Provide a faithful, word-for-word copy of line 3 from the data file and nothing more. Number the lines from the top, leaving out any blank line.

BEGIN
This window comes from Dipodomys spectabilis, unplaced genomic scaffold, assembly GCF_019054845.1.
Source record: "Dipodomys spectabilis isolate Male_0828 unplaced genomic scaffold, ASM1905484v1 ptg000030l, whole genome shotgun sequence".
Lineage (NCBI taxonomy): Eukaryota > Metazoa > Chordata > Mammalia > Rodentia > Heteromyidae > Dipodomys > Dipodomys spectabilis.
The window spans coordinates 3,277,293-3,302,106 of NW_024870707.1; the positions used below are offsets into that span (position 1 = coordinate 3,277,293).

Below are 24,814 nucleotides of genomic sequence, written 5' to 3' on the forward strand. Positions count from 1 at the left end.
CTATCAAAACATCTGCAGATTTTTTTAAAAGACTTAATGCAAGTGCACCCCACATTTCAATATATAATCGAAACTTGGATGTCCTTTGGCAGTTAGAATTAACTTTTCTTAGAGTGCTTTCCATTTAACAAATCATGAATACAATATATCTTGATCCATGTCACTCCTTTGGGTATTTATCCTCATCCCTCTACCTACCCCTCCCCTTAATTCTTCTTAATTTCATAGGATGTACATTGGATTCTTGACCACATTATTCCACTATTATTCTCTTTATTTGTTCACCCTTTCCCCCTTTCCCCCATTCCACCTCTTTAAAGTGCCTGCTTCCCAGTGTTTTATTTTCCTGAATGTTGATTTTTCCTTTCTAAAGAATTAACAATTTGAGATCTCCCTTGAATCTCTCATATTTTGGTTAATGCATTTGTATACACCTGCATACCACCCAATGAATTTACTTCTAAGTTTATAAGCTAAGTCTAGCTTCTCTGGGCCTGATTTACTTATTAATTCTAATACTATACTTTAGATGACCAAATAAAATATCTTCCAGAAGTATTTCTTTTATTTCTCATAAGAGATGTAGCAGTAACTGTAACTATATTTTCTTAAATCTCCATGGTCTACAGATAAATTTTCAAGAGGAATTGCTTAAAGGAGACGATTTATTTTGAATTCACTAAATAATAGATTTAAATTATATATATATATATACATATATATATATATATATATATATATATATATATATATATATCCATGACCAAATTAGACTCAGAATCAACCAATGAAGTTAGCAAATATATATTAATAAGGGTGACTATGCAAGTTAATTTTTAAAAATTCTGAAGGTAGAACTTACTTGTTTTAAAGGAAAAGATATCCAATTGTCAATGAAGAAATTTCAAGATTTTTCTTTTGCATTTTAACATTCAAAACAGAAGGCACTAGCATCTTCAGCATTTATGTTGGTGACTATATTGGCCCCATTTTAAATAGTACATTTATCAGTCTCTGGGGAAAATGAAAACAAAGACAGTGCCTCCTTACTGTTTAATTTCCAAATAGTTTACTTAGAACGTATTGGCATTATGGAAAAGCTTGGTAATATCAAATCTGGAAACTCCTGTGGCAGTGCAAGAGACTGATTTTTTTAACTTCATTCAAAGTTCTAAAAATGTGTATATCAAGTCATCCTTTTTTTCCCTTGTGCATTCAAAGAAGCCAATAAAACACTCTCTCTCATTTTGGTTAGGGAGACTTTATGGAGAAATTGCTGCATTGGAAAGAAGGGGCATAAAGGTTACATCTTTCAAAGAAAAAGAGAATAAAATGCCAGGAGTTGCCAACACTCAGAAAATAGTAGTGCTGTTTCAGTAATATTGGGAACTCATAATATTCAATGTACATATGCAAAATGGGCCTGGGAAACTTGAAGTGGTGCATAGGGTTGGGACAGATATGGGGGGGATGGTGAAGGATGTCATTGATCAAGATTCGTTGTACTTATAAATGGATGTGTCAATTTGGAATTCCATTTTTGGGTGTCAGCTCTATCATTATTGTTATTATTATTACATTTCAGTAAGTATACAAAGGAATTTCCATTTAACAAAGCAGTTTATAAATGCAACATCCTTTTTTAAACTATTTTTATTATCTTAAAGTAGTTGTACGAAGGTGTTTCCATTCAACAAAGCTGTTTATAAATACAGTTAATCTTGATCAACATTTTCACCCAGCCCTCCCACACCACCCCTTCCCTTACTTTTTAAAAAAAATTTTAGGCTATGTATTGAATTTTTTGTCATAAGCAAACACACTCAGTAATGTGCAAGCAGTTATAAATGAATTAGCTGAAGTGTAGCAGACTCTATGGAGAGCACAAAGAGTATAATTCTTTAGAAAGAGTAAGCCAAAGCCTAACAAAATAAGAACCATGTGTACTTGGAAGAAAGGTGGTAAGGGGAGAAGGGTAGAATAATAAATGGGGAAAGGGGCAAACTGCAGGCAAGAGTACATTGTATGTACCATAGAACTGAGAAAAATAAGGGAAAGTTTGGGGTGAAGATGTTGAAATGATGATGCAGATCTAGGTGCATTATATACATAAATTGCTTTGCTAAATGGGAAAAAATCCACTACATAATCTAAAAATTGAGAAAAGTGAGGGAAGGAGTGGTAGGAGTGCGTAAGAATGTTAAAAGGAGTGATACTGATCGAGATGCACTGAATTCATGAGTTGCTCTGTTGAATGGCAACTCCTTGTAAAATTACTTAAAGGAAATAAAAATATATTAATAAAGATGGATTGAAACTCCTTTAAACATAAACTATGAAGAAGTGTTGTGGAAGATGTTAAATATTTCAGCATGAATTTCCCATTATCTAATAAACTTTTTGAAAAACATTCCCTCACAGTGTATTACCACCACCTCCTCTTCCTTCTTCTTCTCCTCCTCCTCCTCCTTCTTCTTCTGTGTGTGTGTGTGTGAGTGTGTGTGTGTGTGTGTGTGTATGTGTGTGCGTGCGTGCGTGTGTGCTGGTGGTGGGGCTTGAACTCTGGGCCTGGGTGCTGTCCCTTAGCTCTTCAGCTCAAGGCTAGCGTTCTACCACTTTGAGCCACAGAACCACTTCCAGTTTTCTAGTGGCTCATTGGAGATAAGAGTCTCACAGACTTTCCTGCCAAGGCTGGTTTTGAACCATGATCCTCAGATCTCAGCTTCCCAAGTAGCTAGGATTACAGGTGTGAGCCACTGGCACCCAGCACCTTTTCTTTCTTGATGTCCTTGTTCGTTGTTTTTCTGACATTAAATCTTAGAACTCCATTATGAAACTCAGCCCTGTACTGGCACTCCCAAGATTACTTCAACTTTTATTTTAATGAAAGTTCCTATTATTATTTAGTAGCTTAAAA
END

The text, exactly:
Lineage (NCBI taxonomy): Eukaryota > Metazoa > Chordata > Mammalia > Rodentia > Heteromyidae > Dipodomys > Dipodomys spectabilis.